A proxy MUST forward unrecognized header fields unless the field-name
   is listed in the Connection header field (Section 6.1) or the proxy
   is specifically configured to block, or otherwise transform, such
   fields.  Other recipients SHOULD ignore unrecognized header fields.
   These requirements allow HTTP's functionality to be enhanced without
   requiring prior update of deployed intermediaries.

If a user agent sends an "Accept-Profile" header but does not receive a "Content-Profile" header, it should take this as a sign that the server does not understand profiles and that the profile of the returned content is unspecified.

> **Negotiation**
> The Proposal relies on HTTP error codes (e.g. 406, 500) in the negotiation process to
> let user agents determine the right profile to use. While this works for a host, it may
> overload the use of 406 and potentially fill up the log with lots of noisy errors. It
> might thus be desirable for a user agent to harmoniously “look up” profiles
> supported by a host without triggering HTTP errors.

Look-up of profiles without having to download the target resource is definitely in-scope and there already is a use case for that [2].

> There are existing ways in the HTTP spec for the look up.
> 1) HTTP HEAD (https://www.w3.org/Protocols/rfc2616/rfc2616-sec9.html) for user
> agents to perform the “look up” before performing HTTP GET; and
> 2) Similarly, HTTP OPTIONS (https://www.w3.org/Protocols/rfc2616/rfc2616-
> sec9.html), used before HTTP POST/PUT/DELETE.
> 
> More generally, it might be desirable for user agents and hosts to be more “chatty”
> at the outset of negotiation, exchanging a few dialogues with one another to
> determine the right profile(s) to use, and less “chatty” afterwards.

The use of http OPTIONS (returning available headers) and http HEAD (using e. g. a Link header to link to other profiles) for profile discovery is something we'll definitely consider. A third way may be to answer with a 300 Multiple Choices status code could also be seen as an option.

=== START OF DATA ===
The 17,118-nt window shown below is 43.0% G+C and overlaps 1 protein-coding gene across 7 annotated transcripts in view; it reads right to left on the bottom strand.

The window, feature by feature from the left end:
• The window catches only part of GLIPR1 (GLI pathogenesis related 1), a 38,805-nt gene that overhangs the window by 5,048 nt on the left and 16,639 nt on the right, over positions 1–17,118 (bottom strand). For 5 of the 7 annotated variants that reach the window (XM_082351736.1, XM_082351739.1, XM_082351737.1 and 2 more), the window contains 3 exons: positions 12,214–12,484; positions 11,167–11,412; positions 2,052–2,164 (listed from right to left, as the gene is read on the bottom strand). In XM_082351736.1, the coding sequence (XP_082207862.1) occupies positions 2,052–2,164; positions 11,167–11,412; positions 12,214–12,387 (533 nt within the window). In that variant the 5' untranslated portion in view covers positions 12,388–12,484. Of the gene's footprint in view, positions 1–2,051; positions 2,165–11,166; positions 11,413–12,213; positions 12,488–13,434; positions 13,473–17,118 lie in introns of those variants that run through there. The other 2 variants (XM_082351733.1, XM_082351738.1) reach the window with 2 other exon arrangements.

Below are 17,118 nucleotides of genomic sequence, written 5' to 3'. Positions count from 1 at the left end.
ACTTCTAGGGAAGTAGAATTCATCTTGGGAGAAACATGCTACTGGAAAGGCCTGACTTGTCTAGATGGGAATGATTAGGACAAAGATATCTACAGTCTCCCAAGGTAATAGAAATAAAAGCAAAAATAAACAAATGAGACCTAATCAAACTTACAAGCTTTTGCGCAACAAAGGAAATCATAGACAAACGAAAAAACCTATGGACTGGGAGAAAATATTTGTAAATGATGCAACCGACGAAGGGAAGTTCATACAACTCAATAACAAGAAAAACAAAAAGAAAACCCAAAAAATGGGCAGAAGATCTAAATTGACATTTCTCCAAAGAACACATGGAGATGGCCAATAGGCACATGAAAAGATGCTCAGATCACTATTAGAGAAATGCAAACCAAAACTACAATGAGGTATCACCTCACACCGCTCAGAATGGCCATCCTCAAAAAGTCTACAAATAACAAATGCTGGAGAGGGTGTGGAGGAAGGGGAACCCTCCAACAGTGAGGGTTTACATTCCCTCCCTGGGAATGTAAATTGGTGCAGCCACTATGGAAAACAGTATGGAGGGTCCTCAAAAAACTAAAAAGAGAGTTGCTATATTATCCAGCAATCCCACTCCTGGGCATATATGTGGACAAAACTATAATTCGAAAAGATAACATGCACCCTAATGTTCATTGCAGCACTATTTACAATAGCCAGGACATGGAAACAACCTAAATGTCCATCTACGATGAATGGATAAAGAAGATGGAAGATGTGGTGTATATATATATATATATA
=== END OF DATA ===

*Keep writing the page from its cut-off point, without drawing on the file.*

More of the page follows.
There are also other, non-http possibilities for a user agent to specify a preferred profile, e. g. through the use of URL query parameters [3]. That possibility, however, would not be part of the I-D but described in the accompanying Profile Negotiation Guidance document [4]

> If the Proposal considers any of these lookup mechanisms, there might be further
> work to include the [weight] part to the Profile header let a host indicate its profile
> preference to a user agent for its generated content.

This we didn't quite understand: How should the server indicate its profile preference to the user agent?

> **Caching Consideration **
> Hosts might wish to continuously upgrade to support/deprecate profiles. Hence, the
> Profile and Accept-Profile headers in the Proposal will not remain constant. This will
> influence caching in HTTP (https://www.w3.org/Protocols/rfc2616/rfc2616-
> sec13.html) and the Proposal might need to position a view for its readers.

User agents should assume that profiles identified by profile URIs are immutable, everything else would break backward compatibility. If a profile changes (or rather, if the way the transferred content changes in a way that makes it incompatible with the profile used so far) the profile MUST be given a new URI.

[1] https://tools.ietf.org/html/rfc7230#section-3.2.1
[2] https://w3c.github.io/dxwg/ucr/#ID5
[3] https://github.com/w3c/dxwg/issues/239
[4] https://w3c.github.io/dxwg/conneg-by-ap/
]]

Would that be OK?

Thanks,

Lars
Received on Friday, 14 September 2018 17:09:38 UTC